Background: Educational systems vary across the world but there is a growing idea in private schools to go to gender specific teaching; in other words, all boy or all girl schools. The idea is that absent the usual rivalries and hormone related problems, each group can learn better by focusing their attention in socially acceptable ways. Such thoughts go back to the times when only males were allowed access to such learning and also predate the tutor systems of European royalty where each gender would be taught only what they were considered to "need to know" for their stations in life. That brings us to today's review of Green Green: Coed Casualties V1, a fan service show about the merging of two such schools with the added bonus of a star crossed affair tossed in for good measure.
Movie: Green Green: Coed Casualties V1 is set in a formerly all boys school in a rural area in Japan. An all girls school is merging with them and the first episode, Hearts Pounding Deep in the Mountains opens up with the ladies being bussed into the school on a trial basis. The lead male protagonist of the show is Yusuke Takasaki and he plays the usual knucklehead boy who is learning about himself as he follows his pack of pals around through their various dumb ideas to score with chicks. He's not exceptional in any way and his grades are average on a good day with limited other characteristics to make up for his apparent lack of brains. The lead female character is Midori Chitose, a gal who knows from first sight that Yusuke is a lover of hers from a previous life with their destiny being that they are fated to live and husband and wife forever. The only down side is that he doesn't share a memory of this prophecy and that makes her forward nature scary to him. The other problem is that an older girl at her school, Reika Futaba, is also aware of the prophecy but seems to be standing as a guardian to prevent it from happening. She is older and wiser and we will presumably find out why she does so in the future but as of the first several episodes, she stands as a gate keeper of sorts frustrating young Midori endlessly as she tries to advance her feelings faster than is supposed to happen.
The episodes on the first volume of the series are 1) Hearts Pounding Deep in the Mountains, 2) You Are Busted, 3) Lost in the Forest, 4) Commotion in the Girls Dorm and after the initial setting up of whose who, the story provides a series of exploits were the harem boy is almost cornered routinely while they all face danger. There seemed to be a high panty count with a lot of camel toe action to boot and nudity seemed to be a standard aspect of the show as well. The secondary characters were all archetypal too in that Yusuke's friends spend every waking moment trying to hit on, pick up, or sexually harass the girls, usually resulting in Reika beating or torturing them to a pulp for their efforts. Reika is the strong, sullen type and the twist of the show is that Yusuke starts to have feelings for her instead of his supposed intended, Midori. For her part, Reika denies having any sort of feelings for anyone but at this point in the series it is far too early to know where she's coming from since her intentions, and knowledge of everything, is unclear. It provides an interesting show in some ways but when you get right down to it, not much is going on that fans haven't seen before, with far too much reliance on the sexual overtones and clichés to suit since they come at the expense of character development and plot.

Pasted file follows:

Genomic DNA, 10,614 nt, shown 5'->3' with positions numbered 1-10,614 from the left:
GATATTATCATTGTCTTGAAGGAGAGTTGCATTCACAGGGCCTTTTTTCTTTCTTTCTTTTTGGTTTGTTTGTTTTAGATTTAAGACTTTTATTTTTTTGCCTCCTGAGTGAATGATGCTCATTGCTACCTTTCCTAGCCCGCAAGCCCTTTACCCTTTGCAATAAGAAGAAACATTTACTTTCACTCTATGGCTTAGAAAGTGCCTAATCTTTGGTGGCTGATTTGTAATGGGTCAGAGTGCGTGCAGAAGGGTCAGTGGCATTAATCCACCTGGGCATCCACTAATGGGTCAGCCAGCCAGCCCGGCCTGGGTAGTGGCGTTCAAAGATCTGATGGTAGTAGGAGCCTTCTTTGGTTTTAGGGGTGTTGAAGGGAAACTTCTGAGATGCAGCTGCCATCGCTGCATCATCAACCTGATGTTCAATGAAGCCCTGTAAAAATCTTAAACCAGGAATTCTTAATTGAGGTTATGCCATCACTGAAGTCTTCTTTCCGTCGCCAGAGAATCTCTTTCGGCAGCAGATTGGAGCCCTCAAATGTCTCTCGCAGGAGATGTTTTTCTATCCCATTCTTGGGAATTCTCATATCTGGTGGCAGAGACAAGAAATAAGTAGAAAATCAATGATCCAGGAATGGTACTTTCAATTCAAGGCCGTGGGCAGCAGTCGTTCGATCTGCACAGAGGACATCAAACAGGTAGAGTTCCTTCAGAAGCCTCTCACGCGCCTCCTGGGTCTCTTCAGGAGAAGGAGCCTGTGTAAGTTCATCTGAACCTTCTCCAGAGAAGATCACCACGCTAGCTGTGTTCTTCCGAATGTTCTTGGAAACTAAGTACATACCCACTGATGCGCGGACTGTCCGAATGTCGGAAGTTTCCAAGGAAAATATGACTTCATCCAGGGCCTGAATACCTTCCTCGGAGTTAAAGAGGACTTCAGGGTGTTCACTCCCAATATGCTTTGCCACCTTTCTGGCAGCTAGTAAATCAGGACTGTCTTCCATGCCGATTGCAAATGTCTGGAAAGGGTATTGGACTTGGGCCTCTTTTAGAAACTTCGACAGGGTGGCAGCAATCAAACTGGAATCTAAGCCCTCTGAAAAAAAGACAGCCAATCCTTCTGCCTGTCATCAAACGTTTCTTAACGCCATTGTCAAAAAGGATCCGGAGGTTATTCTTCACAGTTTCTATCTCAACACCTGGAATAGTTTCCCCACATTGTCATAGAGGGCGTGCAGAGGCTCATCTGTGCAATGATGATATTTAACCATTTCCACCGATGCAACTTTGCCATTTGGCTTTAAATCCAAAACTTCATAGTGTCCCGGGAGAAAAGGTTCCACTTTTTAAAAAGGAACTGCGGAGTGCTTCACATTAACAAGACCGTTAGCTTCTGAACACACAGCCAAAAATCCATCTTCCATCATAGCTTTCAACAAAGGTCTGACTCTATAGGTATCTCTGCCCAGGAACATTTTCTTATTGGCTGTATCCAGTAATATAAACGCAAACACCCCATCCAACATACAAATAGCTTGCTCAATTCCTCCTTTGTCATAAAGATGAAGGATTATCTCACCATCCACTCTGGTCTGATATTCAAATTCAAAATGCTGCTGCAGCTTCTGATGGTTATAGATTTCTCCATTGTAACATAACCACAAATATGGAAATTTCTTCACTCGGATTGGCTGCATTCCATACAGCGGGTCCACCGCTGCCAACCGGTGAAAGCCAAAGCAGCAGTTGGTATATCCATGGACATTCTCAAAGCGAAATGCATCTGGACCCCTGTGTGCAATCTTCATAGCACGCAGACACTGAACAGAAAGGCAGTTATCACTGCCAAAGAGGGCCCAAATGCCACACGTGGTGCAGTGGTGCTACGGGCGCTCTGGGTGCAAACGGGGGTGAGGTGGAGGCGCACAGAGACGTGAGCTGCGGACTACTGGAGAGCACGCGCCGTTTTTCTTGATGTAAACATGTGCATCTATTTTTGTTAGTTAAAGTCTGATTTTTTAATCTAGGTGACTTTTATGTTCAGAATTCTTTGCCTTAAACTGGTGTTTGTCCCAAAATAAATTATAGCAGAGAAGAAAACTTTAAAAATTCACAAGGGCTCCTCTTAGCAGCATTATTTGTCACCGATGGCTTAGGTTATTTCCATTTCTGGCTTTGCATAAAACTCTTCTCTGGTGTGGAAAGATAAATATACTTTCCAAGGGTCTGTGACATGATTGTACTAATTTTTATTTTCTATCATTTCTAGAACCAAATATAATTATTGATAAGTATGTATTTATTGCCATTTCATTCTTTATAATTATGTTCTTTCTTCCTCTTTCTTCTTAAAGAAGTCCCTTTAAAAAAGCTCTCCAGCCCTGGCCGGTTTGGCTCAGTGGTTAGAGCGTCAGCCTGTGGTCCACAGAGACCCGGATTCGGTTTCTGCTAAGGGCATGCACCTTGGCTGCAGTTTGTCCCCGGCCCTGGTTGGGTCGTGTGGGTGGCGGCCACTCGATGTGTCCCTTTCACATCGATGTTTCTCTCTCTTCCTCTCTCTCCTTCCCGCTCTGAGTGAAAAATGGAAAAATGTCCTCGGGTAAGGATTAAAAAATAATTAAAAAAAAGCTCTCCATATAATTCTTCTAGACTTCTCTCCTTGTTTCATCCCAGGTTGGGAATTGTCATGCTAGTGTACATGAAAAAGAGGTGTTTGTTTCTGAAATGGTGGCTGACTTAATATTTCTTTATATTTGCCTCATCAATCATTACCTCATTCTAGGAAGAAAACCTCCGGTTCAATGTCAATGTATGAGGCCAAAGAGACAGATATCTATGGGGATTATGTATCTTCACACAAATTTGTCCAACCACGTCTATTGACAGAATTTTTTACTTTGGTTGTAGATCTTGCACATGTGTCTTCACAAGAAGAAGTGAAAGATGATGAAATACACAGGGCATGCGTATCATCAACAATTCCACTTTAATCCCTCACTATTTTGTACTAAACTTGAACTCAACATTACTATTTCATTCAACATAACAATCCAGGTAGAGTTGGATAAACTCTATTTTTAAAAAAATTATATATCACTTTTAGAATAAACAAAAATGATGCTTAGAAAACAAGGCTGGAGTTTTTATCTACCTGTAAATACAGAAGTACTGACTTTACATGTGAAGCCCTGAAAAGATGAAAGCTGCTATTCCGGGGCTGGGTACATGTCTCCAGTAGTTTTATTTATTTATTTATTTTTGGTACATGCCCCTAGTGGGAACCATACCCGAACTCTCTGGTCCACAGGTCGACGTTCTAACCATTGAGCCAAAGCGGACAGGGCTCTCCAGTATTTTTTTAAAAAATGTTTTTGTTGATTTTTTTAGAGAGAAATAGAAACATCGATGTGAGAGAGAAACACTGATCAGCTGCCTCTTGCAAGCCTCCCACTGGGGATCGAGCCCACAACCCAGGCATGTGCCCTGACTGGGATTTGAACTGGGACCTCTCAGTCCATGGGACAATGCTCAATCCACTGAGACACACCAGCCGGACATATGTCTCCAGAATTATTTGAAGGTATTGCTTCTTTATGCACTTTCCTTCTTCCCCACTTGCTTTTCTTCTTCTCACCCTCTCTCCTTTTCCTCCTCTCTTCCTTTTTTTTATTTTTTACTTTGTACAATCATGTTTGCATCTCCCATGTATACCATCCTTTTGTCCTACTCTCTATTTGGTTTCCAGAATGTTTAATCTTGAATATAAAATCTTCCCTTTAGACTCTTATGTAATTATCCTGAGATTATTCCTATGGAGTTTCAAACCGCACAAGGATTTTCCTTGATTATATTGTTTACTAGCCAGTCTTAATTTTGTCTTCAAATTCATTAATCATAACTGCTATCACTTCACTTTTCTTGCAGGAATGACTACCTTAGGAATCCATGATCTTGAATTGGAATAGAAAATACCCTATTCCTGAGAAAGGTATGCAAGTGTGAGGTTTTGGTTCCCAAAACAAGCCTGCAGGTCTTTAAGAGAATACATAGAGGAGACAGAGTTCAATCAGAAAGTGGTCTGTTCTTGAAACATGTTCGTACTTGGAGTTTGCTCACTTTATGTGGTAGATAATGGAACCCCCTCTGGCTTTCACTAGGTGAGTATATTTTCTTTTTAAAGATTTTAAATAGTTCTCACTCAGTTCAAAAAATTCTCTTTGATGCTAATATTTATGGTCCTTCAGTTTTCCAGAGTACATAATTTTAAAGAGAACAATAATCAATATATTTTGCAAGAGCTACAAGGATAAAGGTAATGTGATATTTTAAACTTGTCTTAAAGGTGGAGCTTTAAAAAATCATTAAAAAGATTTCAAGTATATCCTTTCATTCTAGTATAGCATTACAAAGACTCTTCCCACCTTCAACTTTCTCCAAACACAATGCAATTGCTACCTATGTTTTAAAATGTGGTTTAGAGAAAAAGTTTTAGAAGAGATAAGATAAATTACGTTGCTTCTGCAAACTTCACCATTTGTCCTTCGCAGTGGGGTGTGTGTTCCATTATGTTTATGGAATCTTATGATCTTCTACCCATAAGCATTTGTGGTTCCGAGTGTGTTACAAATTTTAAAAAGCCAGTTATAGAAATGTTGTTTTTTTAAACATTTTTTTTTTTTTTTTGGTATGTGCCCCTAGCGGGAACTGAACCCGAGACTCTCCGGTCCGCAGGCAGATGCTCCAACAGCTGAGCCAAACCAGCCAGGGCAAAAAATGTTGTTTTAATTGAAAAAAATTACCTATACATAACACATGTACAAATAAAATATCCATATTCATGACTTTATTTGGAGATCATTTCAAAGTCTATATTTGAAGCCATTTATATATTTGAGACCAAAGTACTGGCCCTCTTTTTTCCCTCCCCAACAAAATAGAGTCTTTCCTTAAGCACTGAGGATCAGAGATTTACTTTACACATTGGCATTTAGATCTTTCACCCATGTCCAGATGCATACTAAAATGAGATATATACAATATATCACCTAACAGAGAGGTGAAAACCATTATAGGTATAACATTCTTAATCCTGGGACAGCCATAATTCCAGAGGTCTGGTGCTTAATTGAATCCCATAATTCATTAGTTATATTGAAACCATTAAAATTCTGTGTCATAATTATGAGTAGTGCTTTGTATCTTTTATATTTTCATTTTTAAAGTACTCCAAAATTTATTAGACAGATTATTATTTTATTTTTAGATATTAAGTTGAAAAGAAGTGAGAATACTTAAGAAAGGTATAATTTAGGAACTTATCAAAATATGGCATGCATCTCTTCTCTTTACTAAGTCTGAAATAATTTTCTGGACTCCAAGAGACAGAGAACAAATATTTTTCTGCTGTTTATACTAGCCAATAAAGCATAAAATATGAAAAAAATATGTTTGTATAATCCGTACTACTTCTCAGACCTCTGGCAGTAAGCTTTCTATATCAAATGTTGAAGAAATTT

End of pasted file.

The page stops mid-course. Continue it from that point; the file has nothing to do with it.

The cover put it like this: "In ages past, a man and a woman tasted forbidden love. Even though they could not be together, they made a vow that would transcend time. When next they meet, their fire will rekindle. In modern day, there is a boy's academy located high in the mountains called Kanenone. Yuusuke is one of the reincarnated lovers, and a student at Kanenone. When an all-girls class is transferred to the school for a summer session, could one of them be his past romance?" In all, it's not a bad little anime for those of your perverts wanting something light, breezy, and full of sexual material but it meanders about more than necessary and that detracts from the fun that could've been had. Still, as a pervert myself, I thought it was worth a rating of Rent It or maybe more if you're just entering puberty given some of the many jokes (a lot of fun is made of masturbation, breasts, panties, and a variety of related topics; enough to make for uncomfortable viewings with members of the opposite sex unless you're sleeping with them) but it's worth checking out if you like this type of show.